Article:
You might have some immunity to coronavirus, even if you’ve never had it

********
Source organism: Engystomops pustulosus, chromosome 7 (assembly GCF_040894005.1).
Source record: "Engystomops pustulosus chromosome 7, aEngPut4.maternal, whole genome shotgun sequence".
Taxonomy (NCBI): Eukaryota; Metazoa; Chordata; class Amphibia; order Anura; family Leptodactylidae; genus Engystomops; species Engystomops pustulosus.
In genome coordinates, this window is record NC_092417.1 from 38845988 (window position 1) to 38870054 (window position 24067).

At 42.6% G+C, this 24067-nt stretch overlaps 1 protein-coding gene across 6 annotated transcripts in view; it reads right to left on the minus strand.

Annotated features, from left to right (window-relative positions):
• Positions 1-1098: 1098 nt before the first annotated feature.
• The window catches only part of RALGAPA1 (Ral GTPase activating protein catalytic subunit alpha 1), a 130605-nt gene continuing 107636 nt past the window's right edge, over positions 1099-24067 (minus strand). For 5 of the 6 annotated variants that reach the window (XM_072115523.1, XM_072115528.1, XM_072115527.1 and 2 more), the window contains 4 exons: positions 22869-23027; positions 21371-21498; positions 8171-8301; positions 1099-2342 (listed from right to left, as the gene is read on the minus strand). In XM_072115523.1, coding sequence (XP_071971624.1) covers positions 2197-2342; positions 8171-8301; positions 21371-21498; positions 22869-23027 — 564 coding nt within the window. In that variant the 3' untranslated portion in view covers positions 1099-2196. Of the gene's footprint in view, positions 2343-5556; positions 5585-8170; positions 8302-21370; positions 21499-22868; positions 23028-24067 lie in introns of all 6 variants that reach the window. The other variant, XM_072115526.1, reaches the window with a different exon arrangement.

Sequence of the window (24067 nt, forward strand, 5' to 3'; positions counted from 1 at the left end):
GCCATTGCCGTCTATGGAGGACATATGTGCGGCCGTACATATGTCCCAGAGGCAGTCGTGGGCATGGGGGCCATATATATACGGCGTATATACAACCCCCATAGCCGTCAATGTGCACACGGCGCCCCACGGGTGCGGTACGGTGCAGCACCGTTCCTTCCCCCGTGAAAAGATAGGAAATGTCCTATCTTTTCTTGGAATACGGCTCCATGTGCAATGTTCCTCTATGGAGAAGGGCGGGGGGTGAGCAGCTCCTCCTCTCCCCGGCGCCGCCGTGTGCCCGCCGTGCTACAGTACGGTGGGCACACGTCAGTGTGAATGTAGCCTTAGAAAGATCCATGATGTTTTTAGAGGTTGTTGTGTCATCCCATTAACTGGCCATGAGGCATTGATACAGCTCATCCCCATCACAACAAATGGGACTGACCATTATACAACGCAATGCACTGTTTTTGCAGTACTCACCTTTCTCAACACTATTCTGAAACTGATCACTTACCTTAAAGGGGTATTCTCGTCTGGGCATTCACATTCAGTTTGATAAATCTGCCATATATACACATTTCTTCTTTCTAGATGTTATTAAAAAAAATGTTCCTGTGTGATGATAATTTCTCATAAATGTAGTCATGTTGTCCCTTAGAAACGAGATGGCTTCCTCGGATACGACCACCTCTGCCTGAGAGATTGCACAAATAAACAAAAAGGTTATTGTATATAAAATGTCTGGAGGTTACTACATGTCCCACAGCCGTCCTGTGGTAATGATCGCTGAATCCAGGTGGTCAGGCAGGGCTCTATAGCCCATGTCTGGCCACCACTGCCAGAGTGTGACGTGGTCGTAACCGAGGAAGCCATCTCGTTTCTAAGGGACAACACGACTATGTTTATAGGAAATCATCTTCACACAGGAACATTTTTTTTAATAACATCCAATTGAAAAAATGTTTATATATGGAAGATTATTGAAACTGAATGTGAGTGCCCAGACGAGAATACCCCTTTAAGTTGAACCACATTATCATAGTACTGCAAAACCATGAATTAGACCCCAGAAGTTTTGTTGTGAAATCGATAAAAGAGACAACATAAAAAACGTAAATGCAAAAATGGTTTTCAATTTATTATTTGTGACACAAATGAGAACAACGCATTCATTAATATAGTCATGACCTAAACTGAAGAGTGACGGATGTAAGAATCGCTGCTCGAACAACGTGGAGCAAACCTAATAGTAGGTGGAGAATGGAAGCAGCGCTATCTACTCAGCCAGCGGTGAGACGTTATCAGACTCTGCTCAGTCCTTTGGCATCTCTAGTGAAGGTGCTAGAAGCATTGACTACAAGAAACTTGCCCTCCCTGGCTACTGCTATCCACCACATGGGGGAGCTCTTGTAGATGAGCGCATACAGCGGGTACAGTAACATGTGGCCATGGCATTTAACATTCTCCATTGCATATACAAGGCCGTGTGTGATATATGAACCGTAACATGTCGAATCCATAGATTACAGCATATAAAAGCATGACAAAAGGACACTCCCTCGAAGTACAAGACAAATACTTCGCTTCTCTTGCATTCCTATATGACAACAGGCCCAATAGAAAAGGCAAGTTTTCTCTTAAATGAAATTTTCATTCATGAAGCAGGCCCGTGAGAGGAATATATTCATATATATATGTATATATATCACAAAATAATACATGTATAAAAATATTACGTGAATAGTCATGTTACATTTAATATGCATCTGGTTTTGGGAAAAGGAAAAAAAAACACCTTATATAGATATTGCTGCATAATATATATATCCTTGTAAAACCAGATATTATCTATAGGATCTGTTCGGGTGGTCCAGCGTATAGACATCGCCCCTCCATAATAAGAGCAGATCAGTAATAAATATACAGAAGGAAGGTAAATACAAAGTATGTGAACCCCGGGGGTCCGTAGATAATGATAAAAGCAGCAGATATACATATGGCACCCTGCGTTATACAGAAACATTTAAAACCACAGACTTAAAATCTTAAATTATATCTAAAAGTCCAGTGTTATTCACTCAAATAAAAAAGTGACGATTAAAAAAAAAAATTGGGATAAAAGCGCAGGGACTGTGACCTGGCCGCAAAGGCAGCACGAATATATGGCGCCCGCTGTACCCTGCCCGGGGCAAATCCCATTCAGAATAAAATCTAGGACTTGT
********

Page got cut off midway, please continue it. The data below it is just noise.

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There are now hundreds of COVID-19 vaccine studies in the works. But the role that antibodies play in creating immunity to COVID-19, whether they are developed as a result of fighting the virus directly or injected via a vaccine, is still unknown. What we do know is that the human immune system is multifaceted and complex; antibodies are just part of how our bodies fight against disease. One small but hopefull study, though, suggests that some people may have a level of immunity to COVID-19 without ever having contracted it.This raises a lot of questions, but the first thing to note is that this study is tiny, so like most coronavirus developments, we need to be cautiously optimistic about it. Secondly, while in everyday life the word “immunity” implies that you are exempt from something — that you won’t get it— that’s not what it means in medicine. Immunity, in this context, could mean having a less severe reaction to the virus, but that doesn’t mean not getting sick at all. Per this (accelerated peer reviewed, mind you) study’s findings, people may be able to effectively fight the virus using T cells, a facet of the …

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